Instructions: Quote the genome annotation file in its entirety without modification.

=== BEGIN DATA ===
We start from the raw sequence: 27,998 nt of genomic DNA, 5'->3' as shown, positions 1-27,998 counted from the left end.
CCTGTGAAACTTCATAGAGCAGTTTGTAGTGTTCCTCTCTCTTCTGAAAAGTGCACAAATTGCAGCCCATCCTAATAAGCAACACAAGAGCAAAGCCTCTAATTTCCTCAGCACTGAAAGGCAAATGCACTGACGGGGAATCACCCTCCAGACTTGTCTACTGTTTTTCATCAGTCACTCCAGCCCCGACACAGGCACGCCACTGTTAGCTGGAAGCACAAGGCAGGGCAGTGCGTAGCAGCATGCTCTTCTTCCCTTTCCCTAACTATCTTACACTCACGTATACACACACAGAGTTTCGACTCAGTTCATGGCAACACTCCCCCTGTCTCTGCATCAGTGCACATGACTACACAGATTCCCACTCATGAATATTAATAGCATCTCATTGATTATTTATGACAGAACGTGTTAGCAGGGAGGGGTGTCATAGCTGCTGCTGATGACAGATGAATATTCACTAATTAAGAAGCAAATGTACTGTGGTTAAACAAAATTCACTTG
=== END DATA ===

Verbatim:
We start from the raw sequence: 27,998 nt of genomic DNA, 5'->3' as shown, positions 1-27,998 counted from the left end.
CCTGTGAAACTTCATAGAGCAGTTTGTAGTGTTCCTCTCTCTTCTGAAAAGTGCACAAATTGCAGCCCATCCTAATAAGCAACACAAGAGCAAAGCCTCTAATTTCCTCAGCACTGAAAGGCAAATGCACTGACGGGGAATCACCCTCCAGACTTGTCTACTGTTTTTCATCAGTCACTCCAGCCCCGACACAGGCACGCCACTGTTAGCTGGAAGCACAAGGCAGGGCAGTGCGTAGCAGCATGCTCTTCTTCCCTTTCCCTAACTATCTTACACTCACGTATACACACACAGAGTTTCGACTCAGTTCATGGCAACACTCCCCCTGTCTCTGCATCAGTGCACATGACTACACAGATTCCCACTCATGAATATTAATAGCATCTCATTGATTATTTATGACAGAACGTGTTAGCAGGGAGGGGTGTCATAGCTGCTGCTGATGACAGATGAATATTCACTAATTAAGAAGCAAATGTACTGTGGTTAAACAAAATTCACTTG